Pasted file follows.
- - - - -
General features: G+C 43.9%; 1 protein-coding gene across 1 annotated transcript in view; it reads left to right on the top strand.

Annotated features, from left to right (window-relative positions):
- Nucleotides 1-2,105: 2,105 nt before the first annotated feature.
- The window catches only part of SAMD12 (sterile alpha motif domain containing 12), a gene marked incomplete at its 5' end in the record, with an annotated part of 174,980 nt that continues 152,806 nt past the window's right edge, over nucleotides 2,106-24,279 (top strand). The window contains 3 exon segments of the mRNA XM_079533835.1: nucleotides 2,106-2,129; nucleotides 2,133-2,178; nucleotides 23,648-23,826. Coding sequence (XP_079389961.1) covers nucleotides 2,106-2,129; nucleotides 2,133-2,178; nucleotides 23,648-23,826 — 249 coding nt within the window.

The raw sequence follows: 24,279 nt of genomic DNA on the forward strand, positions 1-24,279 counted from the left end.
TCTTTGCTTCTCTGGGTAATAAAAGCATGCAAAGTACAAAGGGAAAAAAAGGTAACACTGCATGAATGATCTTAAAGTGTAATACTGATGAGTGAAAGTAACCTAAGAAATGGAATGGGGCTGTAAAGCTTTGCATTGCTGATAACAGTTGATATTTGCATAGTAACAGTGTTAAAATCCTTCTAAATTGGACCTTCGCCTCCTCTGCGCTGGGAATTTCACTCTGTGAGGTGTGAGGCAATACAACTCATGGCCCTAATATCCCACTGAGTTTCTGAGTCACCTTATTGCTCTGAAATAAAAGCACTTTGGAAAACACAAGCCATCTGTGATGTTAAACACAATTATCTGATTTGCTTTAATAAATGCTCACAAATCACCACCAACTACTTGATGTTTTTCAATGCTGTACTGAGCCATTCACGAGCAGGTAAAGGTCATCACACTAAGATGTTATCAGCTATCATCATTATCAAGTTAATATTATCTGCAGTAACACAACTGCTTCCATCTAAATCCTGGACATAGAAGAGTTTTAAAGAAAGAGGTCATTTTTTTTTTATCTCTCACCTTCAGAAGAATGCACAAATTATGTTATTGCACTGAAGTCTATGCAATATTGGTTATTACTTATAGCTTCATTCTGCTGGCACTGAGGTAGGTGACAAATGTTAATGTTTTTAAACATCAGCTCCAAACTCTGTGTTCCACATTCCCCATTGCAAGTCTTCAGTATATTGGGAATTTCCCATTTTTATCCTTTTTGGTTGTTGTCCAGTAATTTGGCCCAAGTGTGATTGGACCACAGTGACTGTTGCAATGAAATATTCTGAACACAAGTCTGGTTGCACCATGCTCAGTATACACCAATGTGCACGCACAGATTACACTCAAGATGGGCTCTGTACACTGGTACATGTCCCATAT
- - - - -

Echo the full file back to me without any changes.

General features: G+C 43.9%; 1 protein-coding gene across 1 annotated transcript in view; it reads left to right on the top strand.

Annotated features, from left to right (window-relative positions):
- Nucleotides 1-2,105: 2,105 nt before the first annotated feature.
- The window catches only part of SAMD12 (sterile alpha motif domain containing 12), a gene marked incomplete at its 5' end in the record, with an annotated part of 174,980 nt that continues 152,806 nt past the window's right edge, over nucleotides 2,106-24,279 (top strand). The window contains 3 exon segments of the mRNA XM_079533835.1: nucleotides 2,106-2,129; nucleotides 2,133-2,178; nucleotides 23,648-23,826. Coding sequence (XP_079389961.1) covers nucleotides 2,106-2,129; nucleotides 2,133-2,178; nucleotides 23,648-23,826 — 249 coding nt within the window.

The raw sequence follows: 24,279 nt of genomic DNA on the forward strand, positions 1-24,279 counted from the left end.
TCTTTGCTTCTCTGGGTAATAAAAGCATGCAAAGTACAAAGGGAAAAAAAGGTAACACTGCATGAATGATCTTAAAGTGTAATACTGATGAGTGAAAGTAACCTAAGAAATGGAATGGGGCTGTAAAGCTTTGCATTGCTGATAACAGTTGATATTTGCATAGTAACAGTGTTAAAATCCTTCTAAATTGGACCTTCGCCTCCTCTGCGCTGGGAATTTCACTCTGTGAGGTGTGAGGCAATACAACTCATGGCCCTAATATCCCACTGAGTTTCTGAGTCACCTTATTGCTCTGAAATAAAAGCACTTTGGAAAACACAAGCCATCTGTGATGTTAAACACAATTATCTGATTTGCTTTAATAAATGCTCACAAATCACCACCAACTACTTGATGTTTTTCAATGCTGTACTGAGCCATTCACGAGCAGGTAAAGGTCATCACACTAAGATGTTATCAGCTATCATCATTATCAAGTTAATATTATCTGCAGTAACACAACTGCTTCCATCTAAATCCTGGACATAGAAGAGTTTTAAAGAAAGAGGTCATTTTTTTTTTATCTCTCACCTTCAGAAGAATGCACAAATTATGTTATTGCACTGAAGTCTATGCAATATTGGTTATTACTTATAGCTTCATTCTGCTGGCACTGAGGTAGGTGACAAATGTTAATGTTTTTAAACATCAGCTCCAAACTCTGTGTTCCACATTCCCCATTGCAAGTCTTCAGTATATTGGGAATTTCCCATTTTTATCCTTTTTGGTTGTTGTCCAGTAATTTGGCCCAAGTGTGATTGGACCACAGTGACTGTTGCAATGAAATATTCTGAACACAAGTCTGGTTGCACCATGCTCAGTATACACCAATGTGCACGCACAGATTACACTCAAGATGGGCTCTGTACACTGGTACATGTCCCATAT